£14.95 - Disk
Twentieth Century Royalty have never had it so
good - sitting back with their feet up sipping a glass of Bollinger,
making the odd Christmas speech now and again just to keep up
appearances whilst letting the Government mess up the running of the
country for them. Ah, what a life!
It wasn't quite so cushy in bygone days.
PHILOSOPHER'S STONE is a graphical adventure set in ancient times.
King Gieselher, wise ruler of Alkanien, has been poisoned by his
evil stepson in a bid to seize the throne. Messengers have scoured
the land in vain for a cure to save the old King and now, in
desperation, they have turned to you, a loyal servant who once
dabbled in the mystical art of alchemy. Can you help save the King?
Maybe it's not the done thing in adventure circles
but I'm going to put the cat among the pigeons by confessing that I
prefer graphic adventures to text only ones. It's been said many
times that you don't need graphics when there is good descriptive
text as offered by Infocom and the like, but I don't agree. Perhaps
I don't have a vivid enough imagination? In any case, I can't see
the sense in ploughing through line after line of text just to get
an image forming in your head when a picture does it for you
instantly. Anyway if, like me, you prefer your adventures with
artwork then PHILOSOPHER'S STONE will not disappoint you. The many
and varied picture scenes are bright, clear, full of detail and
remarkably similar to the type used in Activision's 'Mindshadow',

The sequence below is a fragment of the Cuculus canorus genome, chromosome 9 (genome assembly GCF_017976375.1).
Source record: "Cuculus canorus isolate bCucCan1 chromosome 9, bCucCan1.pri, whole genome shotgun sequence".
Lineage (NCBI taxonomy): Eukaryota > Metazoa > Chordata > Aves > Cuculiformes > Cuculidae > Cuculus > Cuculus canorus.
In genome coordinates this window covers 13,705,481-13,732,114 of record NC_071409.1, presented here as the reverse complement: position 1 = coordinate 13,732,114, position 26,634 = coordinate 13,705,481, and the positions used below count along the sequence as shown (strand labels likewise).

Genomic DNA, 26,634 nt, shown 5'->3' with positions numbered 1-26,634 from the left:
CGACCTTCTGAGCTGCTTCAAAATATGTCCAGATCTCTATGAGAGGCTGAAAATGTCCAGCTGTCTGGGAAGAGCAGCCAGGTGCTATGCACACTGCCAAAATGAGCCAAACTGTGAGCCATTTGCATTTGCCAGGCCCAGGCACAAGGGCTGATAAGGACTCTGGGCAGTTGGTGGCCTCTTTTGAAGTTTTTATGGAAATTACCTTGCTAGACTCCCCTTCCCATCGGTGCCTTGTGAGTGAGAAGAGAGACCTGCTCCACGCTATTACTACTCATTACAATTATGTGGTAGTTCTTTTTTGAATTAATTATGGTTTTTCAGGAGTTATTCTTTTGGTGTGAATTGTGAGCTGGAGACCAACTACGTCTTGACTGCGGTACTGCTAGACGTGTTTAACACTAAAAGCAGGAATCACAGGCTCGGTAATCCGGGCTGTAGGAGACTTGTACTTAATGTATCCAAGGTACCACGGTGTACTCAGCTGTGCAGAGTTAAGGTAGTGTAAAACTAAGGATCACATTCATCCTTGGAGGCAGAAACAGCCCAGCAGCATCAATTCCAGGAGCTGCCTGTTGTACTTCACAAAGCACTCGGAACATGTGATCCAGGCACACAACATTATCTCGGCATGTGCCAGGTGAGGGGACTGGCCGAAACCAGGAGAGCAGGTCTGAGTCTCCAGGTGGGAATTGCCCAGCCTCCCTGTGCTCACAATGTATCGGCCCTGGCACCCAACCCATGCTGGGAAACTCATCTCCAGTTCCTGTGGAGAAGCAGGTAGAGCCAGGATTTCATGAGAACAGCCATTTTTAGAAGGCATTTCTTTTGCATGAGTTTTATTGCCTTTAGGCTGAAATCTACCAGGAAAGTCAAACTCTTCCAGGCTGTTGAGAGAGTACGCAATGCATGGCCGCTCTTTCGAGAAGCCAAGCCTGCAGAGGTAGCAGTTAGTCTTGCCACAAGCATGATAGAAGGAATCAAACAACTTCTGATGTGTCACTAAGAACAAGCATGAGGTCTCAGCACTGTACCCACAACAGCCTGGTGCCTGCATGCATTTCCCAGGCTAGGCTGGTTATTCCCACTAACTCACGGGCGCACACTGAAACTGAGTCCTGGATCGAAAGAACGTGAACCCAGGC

another first-rate adventure in my opinion.
The parser is of the verb/no variety, which I feel
most people comfortable with despite the claims some programs to
understand 'English' sentences. I've lost count of times I've typed
sentences into these programs only to be disappointed with the
replies. I always use verb noun inputs - yes, even with Infocom
adventures. Maybe that's why I've never actually completed one!!
A word here about the text which is done in bold
'Olde English' style - large black letters on a light background -
and is infinitely more readable than the terrible stuff used in the
early Scott Adams adventures. The program also features an
impressive title screen and even a catchy 'singalong' theme tune.
Plenty of extras for your money!
You begin the game in the comfort of your own home
deep in the heart of the walled city. A quick rummage through the
attic reveals a couple of useful items, including a book which gives
you a clue to the solution of all your problems - the Philosopher's
Stone. Only problem is how to find it!
Outside in the streets you are presented with yet
another major problem - how to get out of the city. You're in league
with the King remember, so his stepson has doubled the guard on the
main gate to prevent you from leaving. An alternative method has to
be found. And now your troubles really begin ......
This is poised to take over from 'Mindshadow' as
my favourite adventure. It offers a series of logical puzzles which
require smart thinking rather than a University degree in
psychology. It also gives clever, interesting replies. When you tell
it to 'TAKE object' it responds with things like 'How can I do what
is already done?' or 'I am sure it is safely stowed away' rather
than the usual boring 'OK' or 'Taken'. I like it's sense of humour
too. If you 'PLAY LUTE' to the guards at the gate you are
subsequently thrown in jail for disturbing the peace. That won't get
you very far, mind you, but you'll get a laugh from it if nothing
This game is a whole lot of fun. I may only be a
novice where adventures are concerned but I know a good program when
I see one. Highly recommended.